Peering down from her hiding place, she witnessed the arras by the wall ripple, bulge, then flutter to the side as a shadow discharged from the very stone. Then another and another. They were not at all human-shaped, but in the darkness she could not even begin to imagine what they were. They were much larger than a man, and appeared low to the ground.

One went instantly to the spot where she had been sleeping, then pulled up short. It moved in quick starts and stops, as if bewildered by her absence. The other two went to the fallen tapestry and she held her breath. But though obviously recognizing it was out of place, they seemed not to look up. At least, so she surmised, unable to distinguish where the heads were or how the creatures were shaped. They made no vocal sound, as eerily quiet as the city itself. Nonetheless, they were obviously in some form of communication since, after a moment or two, they turned as one and shuffled unhurriedly from the room, disappearing behind the arras.

They left no lingering odour, no sign that they had ever been.

Neekin shuddered, then, steeling herself, dropped soundlessly to the floor. She crouched, bare breasts heaving with nervous breaths as she stared at the now-still arras against one wall, her wide-eyes scintillant in the moon glow. Satisfied that they were not returning immediately, she quickly dressed and retrieved her sword. She crept to the arras, hesitated, then flung it aside. The black mouth of a tunnel lurked in the wall beyond. She ducked to peer better into the low-ceilinged passage, but was unable to see into the darkness even as far as she could stretch her hand.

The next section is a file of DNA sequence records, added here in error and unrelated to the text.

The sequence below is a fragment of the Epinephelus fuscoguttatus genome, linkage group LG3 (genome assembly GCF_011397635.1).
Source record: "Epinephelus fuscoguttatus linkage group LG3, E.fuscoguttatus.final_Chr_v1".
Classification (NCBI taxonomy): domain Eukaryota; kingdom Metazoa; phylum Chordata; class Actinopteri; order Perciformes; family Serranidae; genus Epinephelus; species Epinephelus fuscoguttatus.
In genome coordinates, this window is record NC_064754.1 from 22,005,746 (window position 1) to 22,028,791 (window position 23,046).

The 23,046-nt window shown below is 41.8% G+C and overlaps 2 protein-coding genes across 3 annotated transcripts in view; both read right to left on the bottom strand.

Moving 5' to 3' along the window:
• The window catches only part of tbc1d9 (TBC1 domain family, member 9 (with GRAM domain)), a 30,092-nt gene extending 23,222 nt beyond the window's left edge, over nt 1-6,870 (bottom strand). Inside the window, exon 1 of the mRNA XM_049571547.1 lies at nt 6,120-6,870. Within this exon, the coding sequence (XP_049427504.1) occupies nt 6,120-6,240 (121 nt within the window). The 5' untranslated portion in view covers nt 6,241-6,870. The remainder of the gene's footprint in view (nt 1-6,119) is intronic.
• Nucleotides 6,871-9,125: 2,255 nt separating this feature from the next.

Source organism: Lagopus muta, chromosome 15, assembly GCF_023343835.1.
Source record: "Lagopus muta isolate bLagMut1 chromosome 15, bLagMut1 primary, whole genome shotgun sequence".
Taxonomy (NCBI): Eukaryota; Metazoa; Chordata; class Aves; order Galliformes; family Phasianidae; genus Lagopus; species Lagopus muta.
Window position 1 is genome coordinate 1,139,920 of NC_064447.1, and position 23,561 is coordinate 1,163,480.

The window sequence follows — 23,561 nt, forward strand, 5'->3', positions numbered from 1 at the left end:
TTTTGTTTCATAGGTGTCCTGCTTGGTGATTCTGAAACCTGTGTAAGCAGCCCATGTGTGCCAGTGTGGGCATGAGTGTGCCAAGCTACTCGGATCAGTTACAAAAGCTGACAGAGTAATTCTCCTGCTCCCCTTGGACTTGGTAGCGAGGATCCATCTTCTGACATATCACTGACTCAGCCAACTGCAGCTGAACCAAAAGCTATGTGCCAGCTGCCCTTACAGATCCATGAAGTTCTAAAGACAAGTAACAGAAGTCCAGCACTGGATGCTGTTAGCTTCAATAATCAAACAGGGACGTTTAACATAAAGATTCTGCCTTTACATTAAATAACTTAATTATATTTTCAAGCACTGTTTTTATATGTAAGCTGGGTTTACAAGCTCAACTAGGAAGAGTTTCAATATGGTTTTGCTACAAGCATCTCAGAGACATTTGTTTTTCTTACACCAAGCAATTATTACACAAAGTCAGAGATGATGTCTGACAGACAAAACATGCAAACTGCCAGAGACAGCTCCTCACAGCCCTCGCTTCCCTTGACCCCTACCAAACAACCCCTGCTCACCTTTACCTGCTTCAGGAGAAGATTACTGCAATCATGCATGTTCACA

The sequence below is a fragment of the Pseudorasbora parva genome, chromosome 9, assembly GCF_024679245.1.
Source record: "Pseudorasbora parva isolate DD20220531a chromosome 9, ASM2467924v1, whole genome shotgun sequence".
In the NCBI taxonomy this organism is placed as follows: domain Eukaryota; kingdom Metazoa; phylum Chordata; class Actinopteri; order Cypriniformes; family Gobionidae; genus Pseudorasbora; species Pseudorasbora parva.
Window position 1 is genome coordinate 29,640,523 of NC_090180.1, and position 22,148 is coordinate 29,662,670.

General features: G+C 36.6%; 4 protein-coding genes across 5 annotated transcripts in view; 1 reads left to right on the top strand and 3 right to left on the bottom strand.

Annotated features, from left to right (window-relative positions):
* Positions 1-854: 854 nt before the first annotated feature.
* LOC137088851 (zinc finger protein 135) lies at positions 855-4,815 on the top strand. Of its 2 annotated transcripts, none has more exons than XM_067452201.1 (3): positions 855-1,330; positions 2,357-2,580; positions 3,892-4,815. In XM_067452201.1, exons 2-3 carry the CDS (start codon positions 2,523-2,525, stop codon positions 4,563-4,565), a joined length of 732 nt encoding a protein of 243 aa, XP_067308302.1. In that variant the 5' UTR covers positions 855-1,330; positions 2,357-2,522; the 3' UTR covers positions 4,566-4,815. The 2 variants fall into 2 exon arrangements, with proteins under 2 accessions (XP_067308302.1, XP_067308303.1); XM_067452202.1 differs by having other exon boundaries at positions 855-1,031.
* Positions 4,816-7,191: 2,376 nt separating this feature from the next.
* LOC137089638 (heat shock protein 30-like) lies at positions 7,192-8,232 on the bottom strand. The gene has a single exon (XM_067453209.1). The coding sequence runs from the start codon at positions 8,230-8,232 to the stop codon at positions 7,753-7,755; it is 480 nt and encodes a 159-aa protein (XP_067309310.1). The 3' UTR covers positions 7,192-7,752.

If not for Olgar, she would have been inclined to take her chances in the main corridor, or leaping from the high window. But neither alternative would necessarily have uncovered the fate of her companion, or their comrades.

Knuckles white about the handles of both blades, Neekin crept into the darkness, her bare feet soundless, her ears trying to lift from the stillness any hint of approaching danger.

Next: The Secrets of the Sh'tatha

Back to The Neekin Chronicles